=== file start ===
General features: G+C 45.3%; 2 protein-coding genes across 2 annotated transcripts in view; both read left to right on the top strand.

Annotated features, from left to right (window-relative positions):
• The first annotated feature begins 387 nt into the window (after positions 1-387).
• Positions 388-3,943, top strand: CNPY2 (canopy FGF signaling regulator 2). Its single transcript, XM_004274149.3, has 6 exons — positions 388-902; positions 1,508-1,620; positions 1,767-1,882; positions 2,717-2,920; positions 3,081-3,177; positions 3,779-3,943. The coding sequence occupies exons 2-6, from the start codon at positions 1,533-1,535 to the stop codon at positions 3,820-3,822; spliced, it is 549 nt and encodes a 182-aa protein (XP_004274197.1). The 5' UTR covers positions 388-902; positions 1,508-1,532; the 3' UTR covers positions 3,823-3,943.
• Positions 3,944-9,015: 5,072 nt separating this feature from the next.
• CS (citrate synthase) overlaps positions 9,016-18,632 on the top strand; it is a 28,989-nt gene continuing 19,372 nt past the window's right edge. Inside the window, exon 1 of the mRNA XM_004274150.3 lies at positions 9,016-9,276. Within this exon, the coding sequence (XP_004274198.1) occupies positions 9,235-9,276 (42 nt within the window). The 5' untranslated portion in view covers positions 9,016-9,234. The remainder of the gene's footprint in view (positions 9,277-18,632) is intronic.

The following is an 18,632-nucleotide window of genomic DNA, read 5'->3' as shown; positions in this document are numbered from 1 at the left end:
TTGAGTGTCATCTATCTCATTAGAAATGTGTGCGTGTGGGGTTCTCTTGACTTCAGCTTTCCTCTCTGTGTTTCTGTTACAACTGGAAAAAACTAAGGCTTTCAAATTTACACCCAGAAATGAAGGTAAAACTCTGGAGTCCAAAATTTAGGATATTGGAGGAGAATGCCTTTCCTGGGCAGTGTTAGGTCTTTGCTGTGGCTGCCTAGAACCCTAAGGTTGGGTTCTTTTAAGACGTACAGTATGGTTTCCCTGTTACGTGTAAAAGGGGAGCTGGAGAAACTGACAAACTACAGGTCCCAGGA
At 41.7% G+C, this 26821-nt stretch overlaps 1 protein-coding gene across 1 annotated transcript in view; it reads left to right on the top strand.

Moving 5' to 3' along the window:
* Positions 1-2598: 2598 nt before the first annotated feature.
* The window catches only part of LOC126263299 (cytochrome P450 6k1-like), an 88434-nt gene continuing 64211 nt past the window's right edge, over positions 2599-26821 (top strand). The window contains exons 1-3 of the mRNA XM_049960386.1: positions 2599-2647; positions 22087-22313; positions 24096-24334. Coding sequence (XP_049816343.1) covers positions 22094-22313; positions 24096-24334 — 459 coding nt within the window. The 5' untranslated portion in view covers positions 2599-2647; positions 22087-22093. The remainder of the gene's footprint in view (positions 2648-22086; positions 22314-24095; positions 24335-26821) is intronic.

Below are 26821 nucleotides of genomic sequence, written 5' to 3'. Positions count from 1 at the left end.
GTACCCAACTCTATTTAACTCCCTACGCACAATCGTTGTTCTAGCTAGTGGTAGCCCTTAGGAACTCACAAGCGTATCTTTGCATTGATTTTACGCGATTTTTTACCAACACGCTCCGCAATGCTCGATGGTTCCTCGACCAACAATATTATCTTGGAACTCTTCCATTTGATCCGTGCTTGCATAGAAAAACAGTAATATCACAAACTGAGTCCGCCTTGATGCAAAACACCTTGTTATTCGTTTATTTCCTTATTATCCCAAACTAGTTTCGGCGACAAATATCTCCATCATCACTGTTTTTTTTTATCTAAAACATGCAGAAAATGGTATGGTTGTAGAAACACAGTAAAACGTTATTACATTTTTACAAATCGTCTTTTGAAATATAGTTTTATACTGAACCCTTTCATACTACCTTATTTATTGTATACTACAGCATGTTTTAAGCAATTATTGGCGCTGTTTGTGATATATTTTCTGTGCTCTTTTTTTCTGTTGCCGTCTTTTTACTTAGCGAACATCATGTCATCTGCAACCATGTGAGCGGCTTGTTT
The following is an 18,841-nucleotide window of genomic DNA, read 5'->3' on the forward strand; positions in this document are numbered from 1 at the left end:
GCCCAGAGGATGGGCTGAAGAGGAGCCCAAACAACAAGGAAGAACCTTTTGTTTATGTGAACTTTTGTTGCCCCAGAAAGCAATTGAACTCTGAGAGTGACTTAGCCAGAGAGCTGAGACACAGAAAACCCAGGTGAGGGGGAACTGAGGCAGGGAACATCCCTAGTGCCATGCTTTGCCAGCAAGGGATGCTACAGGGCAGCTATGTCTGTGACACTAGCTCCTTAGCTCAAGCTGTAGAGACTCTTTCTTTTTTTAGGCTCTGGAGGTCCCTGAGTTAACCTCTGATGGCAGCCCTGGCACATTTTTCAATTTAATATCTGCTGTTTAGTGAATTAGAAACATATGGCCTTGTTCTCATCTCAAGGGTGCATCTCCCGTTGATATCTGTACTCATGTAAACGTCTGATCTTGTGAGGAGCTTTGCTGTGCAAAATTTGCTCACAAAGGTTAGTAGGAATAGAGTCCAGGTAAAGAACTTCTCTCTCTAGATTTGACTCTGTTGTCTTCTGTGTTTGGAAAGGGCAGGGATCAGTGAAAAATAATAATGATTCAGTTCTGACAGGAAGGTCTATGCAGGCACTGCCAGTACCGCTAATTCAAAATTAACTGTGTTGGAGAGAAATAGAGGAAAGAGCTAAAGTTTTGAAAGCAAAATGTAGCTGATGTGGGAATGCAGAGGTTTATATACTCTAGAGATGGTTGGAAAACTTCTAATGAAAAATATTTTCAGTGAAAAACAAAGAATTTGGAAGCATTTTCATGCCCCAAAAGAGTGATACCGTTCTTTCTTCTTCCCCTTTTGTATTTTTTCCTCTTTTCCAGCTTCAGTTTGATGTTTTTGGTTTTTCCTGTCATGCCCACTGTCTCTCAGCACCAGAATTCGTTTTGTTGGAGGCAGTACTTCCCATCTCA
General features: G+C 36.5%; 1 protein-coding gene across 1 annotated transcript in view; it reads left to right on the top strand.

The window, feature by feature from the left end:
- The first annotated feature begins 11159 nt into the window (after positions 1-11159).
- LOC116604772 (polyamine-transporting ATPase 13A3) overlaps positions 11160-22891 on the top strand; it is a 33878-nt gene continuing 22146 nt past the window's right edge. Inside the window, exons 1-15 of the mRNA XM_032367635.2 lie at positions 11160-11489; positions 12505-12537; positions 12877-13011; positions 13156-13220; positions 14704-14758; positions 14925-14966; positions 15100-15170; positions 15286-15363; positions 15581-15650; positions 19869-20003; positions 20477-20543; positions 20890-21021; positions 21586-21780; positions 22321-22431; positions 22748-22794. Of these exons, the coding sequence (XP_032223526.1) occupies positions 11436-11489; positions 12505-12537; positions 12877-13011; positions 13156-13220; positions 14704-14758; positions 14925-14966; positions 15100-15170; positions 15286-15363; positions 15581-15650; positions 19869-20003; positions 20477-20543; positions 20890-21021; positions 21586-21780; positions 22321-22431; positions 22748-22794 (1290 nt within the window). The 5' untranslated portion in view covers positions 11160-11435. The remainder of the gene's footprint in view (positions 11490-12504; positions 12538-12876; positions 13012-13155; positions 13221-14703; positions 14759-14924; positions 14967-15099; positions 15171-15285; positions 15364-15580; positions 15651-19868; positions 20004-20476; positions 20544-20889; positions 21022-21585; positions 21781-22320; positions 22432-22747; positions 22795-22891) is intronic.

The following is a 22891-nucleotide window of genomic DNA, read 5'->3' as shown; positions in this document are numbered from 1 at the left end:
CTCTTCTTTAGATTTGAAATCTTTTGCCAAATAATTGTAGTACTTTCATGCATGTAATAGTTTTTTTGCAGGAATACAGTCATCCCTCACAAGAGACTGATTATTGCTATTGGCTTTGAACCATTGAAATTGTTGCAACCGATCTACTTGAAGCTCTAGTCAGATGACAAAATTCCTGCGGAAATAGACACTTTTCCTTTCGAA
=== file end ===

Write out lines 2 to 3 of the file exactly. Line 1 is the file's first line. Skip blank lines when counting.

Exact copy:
Annotated features, from left to right (window-relative positions):
• The first annotated feature begins 387 nt into the window (after positions 1-387).